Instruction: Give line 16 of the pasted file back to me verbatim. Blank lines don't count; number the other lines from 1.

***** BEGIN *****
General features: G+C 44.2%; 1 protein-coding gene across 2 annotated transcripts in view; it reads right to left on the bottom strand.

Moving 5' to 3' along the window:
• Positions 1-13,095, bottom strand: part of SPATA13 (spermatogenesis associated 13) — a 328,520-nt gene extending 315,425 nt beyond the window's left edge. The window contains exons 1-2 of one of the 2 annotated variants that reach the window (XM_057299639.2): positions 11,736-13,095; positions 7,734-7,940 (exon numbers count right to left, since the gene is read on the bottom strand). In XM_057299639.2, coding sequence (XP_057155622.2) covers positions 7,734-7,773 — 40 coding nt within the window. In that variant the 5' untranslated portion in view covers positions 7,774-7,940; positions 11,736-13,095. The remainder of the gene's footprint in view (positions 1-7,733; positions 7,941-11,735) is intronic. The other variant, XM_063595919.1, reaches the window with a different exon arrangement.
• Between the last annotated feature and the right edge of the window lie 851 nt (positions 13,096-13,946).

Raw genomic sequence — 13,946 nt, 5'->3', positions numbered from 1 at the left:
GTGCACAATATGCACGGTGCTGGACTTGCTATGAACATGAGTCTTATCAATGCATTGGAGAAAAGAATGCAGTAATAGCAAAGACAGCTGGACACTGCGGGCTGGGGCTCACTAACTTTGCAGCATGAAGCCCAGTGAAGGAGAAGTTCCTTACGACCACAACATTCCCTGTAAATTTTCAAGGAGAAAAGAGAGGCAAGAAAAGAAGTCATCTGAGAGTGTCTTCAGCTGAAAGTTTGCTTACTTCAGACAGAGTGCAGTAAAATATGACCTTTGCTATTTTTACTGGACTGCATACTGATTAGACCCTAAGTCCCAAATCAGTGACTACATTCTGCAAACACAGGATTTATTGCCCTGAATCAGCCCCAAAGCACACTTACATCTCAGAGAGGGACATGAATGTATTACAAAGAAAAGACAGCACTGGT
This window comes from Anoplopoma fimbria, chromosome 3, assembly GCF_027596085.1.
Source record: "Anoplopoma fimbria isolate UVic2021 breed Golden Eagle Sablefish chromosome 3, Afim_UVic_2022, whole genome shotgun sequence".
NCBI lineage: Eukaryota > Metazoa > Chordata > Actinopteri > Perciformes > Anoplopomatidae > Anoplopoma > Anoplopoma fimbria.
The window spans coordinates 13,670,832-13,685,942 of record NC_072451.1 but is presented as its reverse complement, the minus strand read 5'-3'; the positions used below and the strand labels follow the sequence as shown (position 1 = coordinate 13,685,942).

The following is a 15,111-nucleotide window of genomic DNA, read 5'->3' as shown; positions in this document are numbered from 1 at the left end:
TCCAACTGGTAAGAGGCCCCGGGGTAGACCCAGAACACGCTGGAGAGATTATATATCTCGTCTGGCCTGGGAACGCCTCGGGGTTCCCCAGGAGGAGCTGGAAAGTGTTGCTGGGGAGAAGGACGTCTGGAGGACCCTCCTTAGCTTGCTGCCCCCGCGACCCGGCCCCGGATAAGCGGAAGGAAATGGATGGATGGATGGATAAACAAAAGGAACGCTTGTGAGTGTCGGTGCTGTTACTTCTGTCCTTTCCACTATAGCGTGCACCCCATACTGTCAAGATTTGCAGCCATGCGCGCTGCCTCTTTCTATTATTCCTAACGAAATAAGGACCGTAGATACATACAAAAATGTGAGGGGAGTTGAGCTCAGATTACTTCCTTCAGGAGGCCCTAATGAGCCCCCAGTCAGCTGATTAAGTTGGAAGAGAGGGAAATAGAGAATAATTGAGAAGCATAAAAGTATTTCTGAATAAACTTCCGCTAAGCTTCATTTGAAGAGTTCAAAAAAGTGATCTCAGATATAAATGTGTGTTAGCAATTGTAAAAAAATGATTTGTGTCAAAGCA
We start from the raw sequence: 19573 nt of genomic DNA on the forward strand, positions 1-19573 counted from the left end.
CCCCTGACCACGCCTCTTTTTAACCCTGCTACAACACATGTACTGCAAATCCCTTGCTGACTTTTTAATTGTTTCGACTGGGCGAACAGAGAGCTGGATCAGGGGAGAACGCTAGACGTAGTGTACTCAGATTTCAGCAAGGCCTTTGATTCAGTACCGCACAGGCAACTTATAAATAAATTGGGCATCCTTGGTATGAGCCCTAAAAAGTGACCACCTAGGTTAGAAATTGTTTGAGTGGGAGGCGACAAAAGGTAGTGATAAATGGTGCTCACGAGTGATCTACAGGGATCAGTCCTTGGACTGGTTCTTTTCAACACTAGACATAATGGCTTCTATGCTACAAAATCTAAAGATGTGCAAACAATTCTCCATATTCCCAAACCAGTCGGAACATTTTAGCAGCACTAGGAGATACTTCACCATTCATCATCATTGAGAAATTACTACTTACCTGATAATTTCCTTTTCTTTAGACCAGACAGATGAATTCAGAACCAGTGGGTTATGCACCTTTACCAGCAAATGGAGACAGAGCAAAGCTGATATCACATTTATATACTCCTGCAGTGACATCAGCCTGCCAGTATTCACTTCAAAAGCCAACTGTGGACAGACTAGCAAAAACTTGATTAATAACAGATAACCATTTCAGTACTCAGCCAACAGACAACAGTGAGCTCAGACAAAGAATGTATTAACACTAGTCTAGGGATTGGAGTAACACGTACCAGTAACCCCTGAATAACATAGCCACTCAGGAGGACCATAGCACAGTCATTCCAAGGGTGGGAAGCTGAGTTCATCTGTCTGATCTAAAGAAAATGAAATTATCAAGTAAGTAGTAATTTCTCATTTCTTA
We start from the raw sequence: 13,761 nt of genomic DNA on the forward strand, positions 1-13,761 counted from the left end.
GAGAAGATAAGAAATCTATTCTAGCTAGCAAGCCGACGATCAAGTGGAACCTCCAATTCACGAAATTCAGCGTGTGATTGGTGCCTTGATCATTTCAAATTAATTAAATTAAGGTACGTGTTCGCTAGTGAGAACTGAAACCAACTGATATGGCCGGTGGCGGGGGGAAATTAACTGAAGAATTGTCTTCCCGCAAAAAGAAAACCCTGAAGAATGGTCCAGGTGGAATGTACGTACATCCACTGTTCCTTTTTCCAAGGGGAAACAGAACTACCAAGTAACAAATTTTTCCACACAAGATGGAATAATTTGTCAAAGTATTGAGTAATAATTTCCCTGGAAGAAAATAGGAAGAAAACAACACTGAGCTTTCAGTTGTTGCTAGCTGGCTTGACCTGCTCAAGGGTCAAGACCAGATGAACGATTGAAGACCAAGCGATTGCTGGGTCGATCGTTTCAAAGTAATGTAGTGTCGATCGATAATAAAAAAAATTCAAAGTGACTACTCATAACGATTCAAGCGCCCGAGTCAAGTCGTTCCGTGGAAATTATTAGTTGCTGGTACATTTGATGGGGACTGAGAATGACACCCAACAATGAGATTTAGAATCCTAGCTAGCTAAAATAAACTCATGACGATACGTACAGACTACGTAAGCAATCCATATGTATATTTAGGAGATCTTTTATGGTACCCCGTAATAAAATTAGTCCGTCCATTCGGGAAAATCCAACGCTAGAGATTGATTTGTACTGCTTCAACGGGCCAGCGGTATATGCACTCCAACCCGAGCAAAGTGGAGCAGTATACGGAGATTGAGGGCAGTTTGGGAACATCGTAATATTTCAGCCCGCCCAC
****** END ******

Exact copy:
GAGAAGATAAGAAATCTATTCTAGCTAGCAAGCCGACGATCAAGTGGAACCTCCAATTCACGAAATTCAGCGTGTGATTGGTGCCTTGATCATTTCAAATTAATTAAATTAAGGTACGTGTTCGCTAGTGAGAACTGAAACCAACTGATATGGCCGGTGGCGGGGGGAAATTAACTGAAGAATTGTCTTCCCGCAAAAAGAAAACCCTGAAGAATGGTCCAGGTGGAATGTACGTACATCCACTGTTCCTTTTTCCAAGGGGAAACAGAACTACCAAGTAACAAATTTTTCCACACAAGATGGAATAATTTGTCAAAGTATTGAGTAATAATTTCCCTGGAAGAAAATAGGAAGAAAACAACACTGAGCTTTCAGTTGTTGCTAGCTGGCTTGACCTGCTCAAGGGTCAAGACCAGATGAACGATTGAAGACCAAGCGATTGCTGGGTCGATCGTTTCAAAGTAATGTAGTGTCGATCGATAATAAAAAAAATTCAAAGTGACTACTCATAACGATTCAAGCGCCCGAGTCAAGTCGTTCCGTGGAAATTATTAGTTGCTGGTACATTTGATGGGGACTGAGAATGACACCCAACAATGAGATTTAGAATCCTAGCTAGCTAAAATAAACTCATGACGATACGTACAGACTACGTAAGCAATCCATATGTATATTTAGGAGATCTTTTATGGTACCCCGTAATAAAATTAGTCCGTCCATTCGGGAAAATCCAACGCTAGAGATTGATTTGTACTGCTTCAACGGGCCAGCGGTATATGCACTCCAACCCGAGCAAAGTGGAGCAGTATACGGAGATTGAGGGCAGTTTGGGAACATCGTAATATTTCAGCCCGCCCAC